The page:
Patrick McDowell was inspired by the concept of a queer-friendly Catholic church for his recent Helsinki Fashion Week collection. The London designer used an unlimited number of crystals and sourced fabric in the exact Pantone colour he wanted — Taroni silk pink. His venue was also a first: a Vatican City in the clouds. Two days later, London designer Damara Inglês presented an immersive installation that all but defied gravity. Attendees at the event, called The Fabric of Reality, could fly around her “runway” inspired by ocean creatures floating in space.
Both of these shows were entirely digital. While the technology is still nascent, the formats were a chance for designers and technologists to demonstrate the potential appeal of digital and virtual formats.
“So many of the experiences at digital fashion weeks have felt very flat, both in the content itself and the way in which it was viewed,” says Matthew Drinkwater, head of London’s Fashion Innovation Agency, which helped produce The Fabric of Reality. “Creating in virtual reality allowed us to pull the audience through the screen, into an entirely new era of experience and utterly dispel the myth that digital shows can never match the excitement and emotion of a physical one.”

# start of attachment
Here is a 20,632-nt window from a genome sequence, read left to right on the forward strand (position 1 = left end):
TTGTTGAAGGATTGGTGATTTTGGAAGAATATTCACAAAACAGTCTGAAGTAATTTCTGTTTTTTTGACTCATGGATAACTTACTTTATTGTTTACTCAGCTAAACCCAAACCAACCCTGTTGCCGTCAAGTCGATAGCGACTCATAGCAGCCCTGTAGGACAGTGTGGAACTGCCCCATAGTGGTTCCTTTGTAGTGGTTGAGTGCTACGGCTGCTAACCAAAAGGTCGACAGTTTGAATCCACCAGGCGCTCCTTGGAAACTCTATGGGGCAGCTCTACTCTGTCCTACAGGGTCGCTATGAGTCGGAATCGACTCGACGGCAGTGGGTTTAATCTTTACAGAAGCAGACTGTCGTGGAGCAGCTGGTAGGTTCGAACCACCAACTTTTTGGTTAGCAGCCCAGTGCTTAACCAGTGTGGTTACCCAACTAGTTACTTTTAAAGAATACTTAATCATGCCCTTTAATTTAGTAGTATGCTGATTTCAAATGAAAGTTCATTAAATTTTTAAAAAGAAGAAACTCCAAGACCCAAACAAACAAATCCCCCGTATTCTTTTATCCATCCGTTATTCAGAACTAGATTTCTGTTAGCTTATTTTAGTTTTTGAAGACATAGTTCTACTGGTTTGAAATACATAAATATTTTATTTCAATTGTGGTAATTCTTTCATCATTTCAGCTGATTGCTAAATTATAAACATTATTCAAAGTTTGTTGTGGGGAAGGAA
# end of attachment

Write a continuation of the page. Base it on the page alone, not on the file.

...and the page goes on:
The digital-only collections created for HFW’s Digital Village allowed viewers to pre-order physical garments, or, after the week’s events, claim a limited edition digital garment, which could be “dressed” on the customer’s picture or used in virtual spaces. On Sunday, the platform saw more than 3,000 transactions. Inglês’s presentation was part of a virtual reality fashion event produced by creative agency Ryot (which is owned by Verizon) and the Fashion Innovation Agency, designed for virtual reality headsets, although it can be watched on a computer. It’s too early to tell if the technology will resonate or be broadly adopted, but the opening day was so popular, it crashed the servers hosting it, according to the venue, Museum of Other Realities.
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